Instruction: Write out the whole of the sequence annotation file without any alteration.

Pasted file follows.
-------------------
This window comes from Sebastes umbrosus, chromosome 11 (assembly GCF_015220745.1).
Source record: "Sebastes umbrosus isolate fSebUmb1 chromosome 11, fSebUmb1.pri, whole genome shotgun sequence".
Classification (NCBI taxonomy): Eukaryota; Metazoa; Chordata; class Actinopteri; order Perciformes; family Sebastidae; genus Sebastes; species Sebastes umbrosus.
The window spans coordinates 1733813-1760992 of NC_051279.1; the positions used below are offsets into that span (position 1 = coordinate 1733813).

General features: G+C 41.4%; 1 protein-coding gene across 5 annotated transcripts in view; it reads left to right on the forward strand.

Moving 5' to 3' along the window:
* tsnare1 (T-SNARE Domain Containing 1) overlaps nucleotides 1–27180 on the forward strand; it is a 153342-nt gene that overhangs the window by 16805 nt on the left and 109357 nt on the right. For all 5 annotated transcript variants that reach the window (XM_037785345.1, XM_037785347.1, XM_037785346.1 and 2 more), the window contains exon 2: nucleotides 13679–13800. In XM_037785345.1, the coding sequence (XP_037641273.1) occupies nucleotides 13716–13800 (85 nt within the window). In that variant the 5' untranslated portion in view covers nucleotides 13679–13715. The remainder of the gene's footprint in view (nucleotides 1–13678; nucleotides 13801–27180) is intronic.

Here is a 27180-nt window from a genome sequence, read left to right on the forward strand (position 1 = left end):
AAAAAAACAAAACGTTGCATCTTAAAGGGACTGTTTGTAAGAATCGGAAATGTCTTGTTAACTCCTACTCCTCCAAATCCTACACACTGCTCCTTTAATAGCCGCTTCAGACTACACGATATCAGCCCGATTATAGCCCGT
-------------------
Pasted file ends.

This window comes from Sebastes umbrosus, chromosome 11 (assembly GCF_015220745.1).
Source record: "Sebastes umbrosus isolate fSebUmb1 chromosome 11, fSebUmb1.pri, whole genome shotgun sequence".
Classification (NCBI taxonomy): Eukaryota; Metazoa; Chordata; class Actinopteri; order Perciformes; family Sebastidae; genus Sebastes; species Sebastes umbrosus.
The window spans coordinates 1733813-1760992 of NC_051279.1; the positions used below are offsets into that span (position 1 = coordinate 1733813).

General features: G+C 41.4%; 1 protein-coding gene across 5 annotated transcripts in view; it reads left to right on the forward strand.

Moving 5' to 3' along the window:
* tsnare1 (T-SNARE Domain Containing 1) overlaps nucleotides 1–27180 on the forward strand; it is a 153342-nt gene that overhangs the window by 16805 nt on the left and 109357 nt on the right. For all 5 annotated transcript variants that reach the window (XM_037785345.1, XM_037785347.1, XM_037785346.1 and 2 more), the window contains exon 2: nucleotides 13679–13800. In XM_037785345.1, the coding sequence (XP_037641273.1) occupies nucleotides 13716–13800 (85 nt within the window). In that variant the 5' untranslated portion in view covers nucleotides 13679–13715. The remainder of the gene's footprint in view (nucleotides 1–13678; nucleotides 13801–27180) is intronic.

Here is a 27180-nt window from a genome sequence, read left to right on the forward strand (position 1 = left end):
AAAAAAACAAAACGTTGCATCTTAAAGGGACTGTTTGTAAGAATCGGAAATGTCTTGTTAACTCCTACTCCTCCAAATCCTACACACTGCTCCTTTAATAGCCGCTTCAGACTACACGATATCAGCCCGATTATAGCCCGT